Although some interpreters, particularly religious ones, have given credence to Hegel’s use of the word "God", Hegel’s atheism is widely recognized. Tucker (1961) writes: "The whole system is spun out of a formula concerning man’s self-elevation from finite to infinite [divine] life. The finite mind [man’s] is seen as aggrandizing itself to infinity, becoming universal [God’s] mind...From the standpoint of the Hebraic-Christian theology...this would of course have to be qualified as 'atheism.'" Kaufmann (1966) remarks that Hegel’s discussion of Spirit "should have caused no misunderstanding, had it not been for Hegel’s occasional references to God." He later adds that "his [Hegel’s] religious position may be safely characterized as a form of humanism." Hyppolite (1974) says that, in Hegel’s "Revealed Religion" discussion, "the death of Christ is not only the death of the God-man [God incarnate on earth], but also the death of the abstract God [God in heaven] whose transcendence radically separated human existence from his divine essence." Beiser (1993) writes: "Schelling and Hegel...insist that their metaphysics has nothing to do with the supernatural. Their conception of metaphysics is indeed profoundly naturalistic. They banish all occult forces and the supernatural from the universe, explaining everything in terms of natural laws." Pinkard (1994) and Westphal (1998) interpret Spirit as society and its institutions.[page needed]
Hegel is best known for his use of thesis-antithesis-synthesis dialectics. His thought includes 28 dialectics in Phenomenology of Spirit and 10 in The Philosophy of History, not counting many variants of these 38 dialectics. The chief purpose of these dialectics, which are well hidden and only recently came to light, was to conceal Hegel’s atheism. Hegel needed to conceal his atheism in order to remain employable in his chosen profession. Solomon explains: “[Hegel’s] ‘Christianity’ is nothing but nominal, an elaborate subterfuge to protect his professional ambitions in the most religiously conservative country in northern Europe.” To conceal his hidden message of atheism (essentially the message that God is humanity), Hegel used cleverly hidden dialectics. Hegel hid -– but hinted at -– his dialectics by using inconspicuous substitute terms. “Thesis,” for example, became “primitive stage,” “first stage,” “first moment,” “first realization,” “the positive element,” and many other terms -– most commonly just plain “moment” (meaning “stage” of a three-stage dialectic).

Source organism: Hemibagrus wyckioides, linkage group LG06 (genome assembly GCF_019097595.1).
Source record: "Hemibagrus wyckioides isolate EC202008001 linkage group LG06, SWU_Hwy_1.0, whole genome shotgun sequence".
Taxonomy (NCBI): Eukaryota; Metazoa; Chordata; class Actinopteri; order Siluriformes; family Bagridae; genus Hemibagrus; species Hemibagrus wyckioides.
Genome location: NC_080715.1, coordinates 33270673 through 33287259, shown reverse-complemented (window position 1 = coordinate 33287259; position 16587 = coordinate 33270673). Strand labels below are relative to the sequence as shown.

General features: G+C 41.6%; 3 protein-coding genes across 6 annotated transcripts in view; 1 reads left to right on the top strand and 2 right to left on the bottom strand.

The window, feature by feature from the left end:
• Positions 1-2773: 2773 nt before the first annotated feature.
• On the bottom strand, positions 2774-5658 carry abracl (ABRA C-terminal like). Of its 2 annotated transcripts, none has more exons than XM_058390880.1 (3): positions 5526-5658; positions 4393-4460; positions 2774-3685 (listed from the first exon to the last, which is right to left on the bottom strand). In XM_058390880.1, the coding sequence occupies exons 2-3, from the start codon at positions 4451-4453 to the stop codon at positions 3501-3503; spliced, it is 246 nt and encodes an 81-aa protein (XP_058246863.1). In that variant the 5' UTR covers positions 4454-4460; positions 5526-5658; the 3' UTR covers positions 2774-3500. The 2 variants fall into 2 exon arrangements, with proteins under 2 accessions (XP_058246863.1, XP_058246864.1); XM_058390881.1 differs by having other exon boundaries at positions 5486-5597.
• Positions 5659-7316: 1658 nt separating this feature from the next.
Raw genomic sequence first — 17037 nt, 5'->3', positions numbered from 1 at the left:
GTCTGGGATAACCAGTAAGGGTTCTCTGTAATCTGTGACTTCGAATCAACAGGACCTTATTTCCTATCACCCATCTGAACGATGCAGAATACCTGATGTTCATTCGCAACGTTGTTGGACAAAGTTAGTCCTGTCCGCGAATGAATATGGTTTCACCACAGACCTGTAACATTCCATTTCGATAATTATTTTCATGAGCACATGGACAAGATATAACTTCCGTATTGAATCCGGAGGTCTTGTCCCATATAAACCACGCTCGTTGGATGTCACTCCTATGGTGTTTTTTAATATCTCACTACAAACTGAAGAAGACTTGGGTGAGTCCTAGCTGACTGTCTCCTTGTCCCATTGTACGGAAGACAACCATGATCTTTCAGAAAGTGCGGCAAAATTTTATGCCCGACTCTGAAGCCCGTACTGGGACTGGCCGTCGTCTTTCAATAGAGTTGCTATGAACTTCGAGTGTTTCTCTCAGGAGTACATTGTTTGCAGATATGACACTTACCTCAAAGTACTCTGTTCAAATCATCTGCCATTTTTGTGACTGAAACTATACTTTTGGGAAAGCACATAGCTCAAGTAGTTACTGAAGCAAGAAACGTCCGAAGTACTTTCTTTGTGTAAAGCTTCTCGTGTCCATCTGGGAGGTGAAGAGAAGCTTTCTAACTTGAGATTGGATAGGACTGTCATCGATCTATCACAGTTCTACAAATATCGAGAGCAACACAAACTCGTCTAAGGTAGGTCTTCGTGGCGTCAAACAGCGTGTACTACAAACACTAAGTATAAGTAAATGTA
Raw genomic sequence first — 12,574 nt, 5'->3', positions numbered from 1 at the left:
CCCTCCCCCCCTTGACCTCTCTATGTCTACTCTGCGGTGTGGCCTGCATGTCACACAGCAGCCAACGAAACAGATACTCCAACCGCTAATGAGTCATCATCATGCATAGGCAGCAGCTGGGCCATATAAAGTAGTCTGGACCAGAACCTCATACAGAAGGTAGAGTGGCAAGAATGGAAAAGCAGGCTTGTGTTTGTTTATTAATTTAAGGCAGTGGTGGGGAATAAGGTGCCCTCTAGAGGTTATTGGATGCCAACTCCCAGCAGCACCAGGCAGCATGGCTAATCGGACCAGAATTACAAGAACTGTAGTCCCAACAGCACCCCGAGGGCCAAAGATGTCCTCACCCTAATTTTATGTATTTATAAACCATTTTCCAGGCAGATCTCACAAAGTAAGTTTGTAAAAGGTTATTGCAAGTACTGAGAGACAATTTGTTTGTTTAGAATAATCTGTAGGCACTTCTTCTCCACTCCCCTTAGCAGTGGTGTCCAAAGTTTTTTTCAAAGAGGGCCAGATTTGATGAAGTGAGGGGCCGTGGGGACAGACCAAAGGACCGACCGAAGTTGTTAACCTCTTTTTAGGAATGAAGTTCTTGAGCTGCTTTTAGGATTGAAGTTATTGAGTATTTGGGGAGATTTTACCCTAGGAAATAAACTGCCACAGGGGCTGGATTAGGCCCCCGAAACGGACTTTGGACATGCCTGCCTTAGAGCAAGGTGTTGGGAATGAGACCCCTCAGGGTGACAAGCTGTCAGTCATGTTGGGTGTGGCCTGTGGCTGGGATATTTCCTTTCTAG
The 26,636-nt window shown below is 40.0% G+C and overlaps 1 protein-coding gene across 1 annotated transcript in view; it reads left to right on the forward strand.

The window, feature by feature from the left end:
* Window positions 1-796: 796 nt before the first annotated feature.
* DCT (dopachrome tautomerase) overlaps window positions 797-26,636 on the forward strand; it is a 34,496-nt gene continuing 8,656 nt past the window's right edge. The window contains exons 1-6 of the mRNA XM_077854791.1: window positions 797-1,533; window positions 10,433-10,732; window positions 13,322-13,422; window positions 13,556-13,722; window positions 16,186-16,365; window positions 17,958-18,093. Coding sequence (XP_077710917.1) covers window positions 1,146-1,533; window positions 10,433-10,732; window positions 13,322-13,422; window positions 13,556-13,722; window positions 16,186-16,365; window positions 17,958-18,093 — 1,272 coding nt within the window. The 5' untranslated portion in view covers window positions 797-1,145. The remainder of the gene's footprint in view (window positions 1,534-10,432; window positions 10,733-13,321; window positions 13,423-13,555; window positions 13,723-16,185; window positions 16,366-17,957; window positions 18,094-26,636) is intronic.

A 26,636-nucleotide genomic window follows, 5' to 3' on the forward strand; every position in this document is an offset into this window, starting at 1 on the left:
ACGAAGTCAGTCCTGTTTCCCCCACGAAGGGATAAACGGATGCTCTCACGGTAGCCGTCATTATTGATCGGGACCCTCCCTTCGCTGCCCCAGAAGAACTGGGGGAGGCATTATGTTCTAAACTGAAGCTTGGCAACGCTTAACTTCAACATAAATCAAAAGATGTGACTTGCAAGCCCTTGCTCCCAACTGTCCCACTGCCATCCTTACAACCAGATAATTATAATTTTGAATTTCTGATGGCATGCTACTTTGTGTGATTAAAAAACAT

In Phenomenology, the basic overarching dialectic describes the three-stage “life” of an ersatz God Hegel usually calls Spirit but sometimes (to mislead) calls “God.” Spirit, defined by Hegel as “all reality,” has a physical side and a mental side. The physical side is every object in the universe, including both natural objects (stars, flowers, rivers, mice, humans) and artificial objects (fences, barns, teacups, doorknobs, shirts). The mental side is the collective mind of man, for which reason Spirit is essentially humanity.